Kent Hoyos, director of information services, faced a major roadblock in achieving this vision: increasing heat loads in the hospital's data center were threatening current operations and the ability to grow.
Inadeqaute Infrastructure"We simply did not have the infrastructure to move forward," Hoyos said. Located in the basement of an aging building, the data center had been designed with a 6-in. raised floor and two, 5-ton air conditioners in a redundant configuration. This setup managed heat loads adequately when it was installed, but was quickly outgrown.
"At the time we built the data center, servers were much larger and took up a lot more space than today's servers," Hoyos added. "Plus, the hospital wasn't that dependent on IT. Everything was still paper-based. As we began to add more systems, the heat in the room escalated."
As new higher-density systems were added, heat density was driven even higher. "Where we used to put two servers in a rack, now we may have 16 in the same floor space," Hoyos said. And the role of the data center continued to expand as the hospital implemented Siemens's Picture Archiving and Communication System (PACS), an EMC Clarion, and a Centera system for long-term archiving. "When those systems came online, it was like starting up a furnace," said Hoyos.
Soon, even with both 5-ton units running continuously, the average data center temperature hovered in the high 80s, with zones that were consistently at 90°F. Temperatures that high take a toll on computer room equipment, and the hospital began to experience equipment failures in key systems, including $30,000 in lab hardware. Hoyos believes the conditions in the room contributed to the failure of 10 pieces of equipment in a little over a year.
During this time, Hoyos was scrambling to find a workable solution to increase the cooling capacity in the room. As a temporary solution, the hospital installed two, 1-ton portable cooling units vented through roof hatches. Another 3-ton unit was ducted in through a wall. "We had to run all of the units 24/7 to stay at 92," Hoyos said.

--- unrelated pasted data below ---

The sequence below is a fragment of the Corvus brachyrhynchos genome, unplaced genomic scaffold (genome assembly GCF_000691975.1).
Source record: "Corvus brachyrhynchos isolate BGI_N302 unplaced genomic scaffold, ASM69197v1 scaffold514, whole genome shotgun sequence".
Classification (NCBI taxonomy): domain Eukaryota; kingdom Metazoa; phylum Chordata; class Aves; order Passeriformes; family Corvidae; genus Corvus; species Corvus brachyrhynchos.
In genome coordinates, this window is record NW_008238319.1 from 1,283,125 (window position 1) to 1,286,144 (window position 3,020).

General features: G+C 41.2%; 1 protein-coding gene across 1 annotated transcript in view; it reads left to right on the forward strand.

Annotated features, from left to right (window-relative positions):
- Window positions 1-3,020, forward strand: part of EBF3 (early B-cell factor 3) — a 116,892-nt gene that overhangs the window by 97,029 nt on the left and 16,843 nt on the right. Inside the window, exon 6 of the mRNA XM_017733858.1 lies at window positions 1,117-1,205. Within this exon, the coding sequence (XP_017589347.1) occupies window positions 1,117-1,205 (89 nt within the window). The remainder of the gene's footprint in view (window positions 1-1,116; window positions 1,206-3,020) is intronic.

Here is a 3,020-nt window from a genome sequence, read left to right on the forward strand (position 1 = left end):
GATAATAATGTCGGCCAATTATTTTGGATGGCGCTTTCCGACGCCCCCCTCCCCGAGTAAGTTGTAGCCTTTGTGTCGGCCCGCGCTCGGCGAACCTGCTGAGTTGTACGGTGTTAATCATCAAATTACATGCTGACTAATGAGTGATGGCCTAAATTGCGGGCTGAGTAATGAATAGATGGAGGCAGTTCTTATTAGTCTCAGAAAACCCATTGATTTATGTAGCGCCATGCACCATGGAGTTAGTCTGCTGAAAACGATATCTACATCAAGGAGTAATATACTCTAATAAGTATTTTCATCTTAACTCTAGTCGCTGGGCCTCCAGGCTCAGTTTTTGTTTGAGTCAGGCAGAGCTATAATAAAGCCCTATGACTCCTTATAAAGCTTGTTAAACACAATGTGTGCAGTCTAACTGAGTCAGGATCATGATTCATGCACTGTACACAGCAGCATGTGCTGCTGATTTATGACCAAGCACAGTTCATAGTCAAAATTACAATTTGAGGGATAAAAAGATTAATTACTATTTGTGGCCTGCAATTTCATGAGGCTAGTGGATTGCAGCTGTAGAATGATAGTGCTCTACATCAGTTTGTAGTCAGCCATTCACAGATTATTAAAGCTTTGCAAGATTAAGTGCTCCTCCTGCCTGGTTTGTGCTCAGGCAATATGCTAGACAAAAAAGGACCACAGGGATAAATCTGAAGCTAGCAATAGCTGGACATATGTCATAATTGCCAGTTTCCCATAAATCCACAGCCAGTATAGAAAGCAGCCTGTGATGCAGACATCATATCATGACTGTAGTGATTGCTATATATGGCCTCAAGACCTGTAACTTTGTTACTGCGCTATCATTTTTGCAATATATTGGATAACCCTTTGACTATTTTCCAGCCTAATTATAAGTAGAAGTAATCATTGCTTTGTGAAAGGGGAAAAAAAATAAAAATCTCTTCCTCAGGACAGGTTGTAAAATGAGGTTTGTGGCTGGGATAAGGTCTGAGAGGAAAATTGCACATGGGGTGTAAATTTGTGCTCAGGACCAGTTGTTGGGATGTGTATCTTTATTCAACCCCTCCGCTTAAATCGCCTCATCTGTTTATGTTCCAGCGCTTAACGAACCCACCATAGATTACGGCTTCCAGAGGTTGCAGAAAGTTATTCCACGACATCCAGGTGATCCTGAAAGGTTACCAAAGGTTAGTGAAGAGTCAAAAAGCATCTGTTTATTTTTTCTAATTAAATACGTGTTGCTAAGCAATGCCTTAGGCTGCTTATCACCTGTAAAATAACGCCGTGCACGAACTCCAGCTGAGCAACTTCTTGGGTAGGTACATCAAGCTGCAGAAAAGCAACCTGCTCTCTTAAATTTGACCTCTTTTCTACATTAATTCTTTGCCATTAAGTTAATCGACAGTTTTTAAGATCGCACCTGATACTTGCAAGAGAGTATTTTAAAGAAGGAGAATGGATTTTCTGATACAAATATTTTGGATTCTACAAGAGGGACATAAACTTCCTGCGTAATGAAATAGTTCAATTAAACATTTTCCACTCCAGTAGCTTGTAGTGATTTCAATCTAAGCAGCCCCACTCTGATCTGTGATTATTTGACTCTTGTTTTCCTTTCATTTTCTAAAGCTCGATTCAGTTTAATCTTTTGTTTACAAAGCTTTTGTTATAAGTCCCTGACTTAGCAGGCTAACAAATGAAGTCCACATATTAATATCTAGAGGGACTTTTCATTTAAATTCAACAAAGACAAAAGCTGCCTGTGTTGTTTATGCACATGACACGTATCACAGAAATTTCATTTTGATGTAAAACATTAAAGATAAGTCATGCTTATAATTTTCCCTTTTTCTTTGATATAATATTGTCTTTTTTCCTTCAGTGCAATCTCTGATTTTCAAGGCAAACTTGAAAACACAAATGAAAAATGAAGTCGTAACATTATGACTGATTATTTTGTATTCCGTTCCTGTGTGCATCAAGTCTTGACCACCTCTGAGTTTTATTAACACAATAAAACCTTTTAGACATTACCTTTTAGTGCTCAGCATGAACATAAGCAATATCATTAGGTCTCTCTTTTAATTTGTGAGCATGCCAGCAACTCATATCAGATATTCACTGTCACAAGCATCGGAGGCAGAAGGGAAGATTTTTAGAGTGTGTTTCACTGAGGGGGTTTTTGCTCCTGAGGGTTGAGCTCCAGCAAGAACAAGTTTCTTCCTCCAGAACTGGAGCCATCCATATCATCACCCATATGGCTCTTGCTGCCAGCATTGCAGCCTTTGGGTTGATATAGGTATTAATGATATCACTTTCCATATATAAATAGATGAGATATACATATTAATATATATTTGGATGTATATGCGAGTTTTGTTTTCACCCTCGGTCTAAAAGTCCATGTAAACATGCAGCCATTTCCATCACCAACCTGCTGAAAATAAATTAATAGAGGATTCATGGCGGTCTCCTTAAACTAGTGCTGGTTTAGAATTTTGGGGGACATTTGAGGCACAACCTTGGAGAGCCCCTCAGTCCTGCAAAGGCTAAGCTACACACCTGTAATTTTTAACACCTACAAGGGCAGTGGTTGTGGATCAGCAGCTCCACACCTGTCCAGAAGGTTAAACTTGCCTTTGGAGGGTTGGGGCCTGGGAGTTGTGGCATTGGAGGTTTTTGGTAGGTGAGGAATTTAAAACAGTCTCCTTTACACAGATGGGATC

Space limitations prohibited bringing in additional precision cooling systems, and Hoyos was concerned that increasing the capacity of the raised floor system would not provide cooling where it was needed most. Hoyos also investigated and rejected a proposed chilled water solution because of concerns about introducing water into the controlled environment.
An AnswerThe hospital consulted with Quemars Mazloomian, a principal with TMAD/Hengstler Engineers of Anaheim, CA. He suggested the Liebert XD family of high-density cooling solutions, which deliver high-capacity supplemental cooling of up to 500 W/sq ft by bringing the cooling units close to the source of heat and using a high-efficiency coolant.
After speaking with Liebert cooling specialists and viewing the Liebert XD system in action at Virginia Tech University, Pomona Valley installed 20 Liebert XDV units and two Liebert XDP pumping units.
The Liebert XDV is a vertical fancoil that mounts to the top of the rack. The unit draws hot air directly out of the rack or from the hot aisle and exhausts cold air into the cold aisle, where equipment air intakes are located.
The XD system uses a special coolant that is pumped as a liquid to the Liebert XDV, where it vaporizes to a gas while absorbing the heat energy of the air. It then returns to the pumping station, where it recondenses to liquid. The fluid phase change greatly enhances the system's efficiency and eliminates the possibility of damage or electrical hazard from liquid in the event of a leak.
The Liebert XDP circulates the coolant to the XDV units and ensures the coolant is always above the dew point in the room, eliminating the possibility of condensation.
When the Liebert XD began operation, the average temperature in the data center fell by more than 30°. "We went from worrying about heat evacuation to looking for our parkas," Hoyos joked. He estimates that the system will pay for itself simply by eliminating equipment failures.ES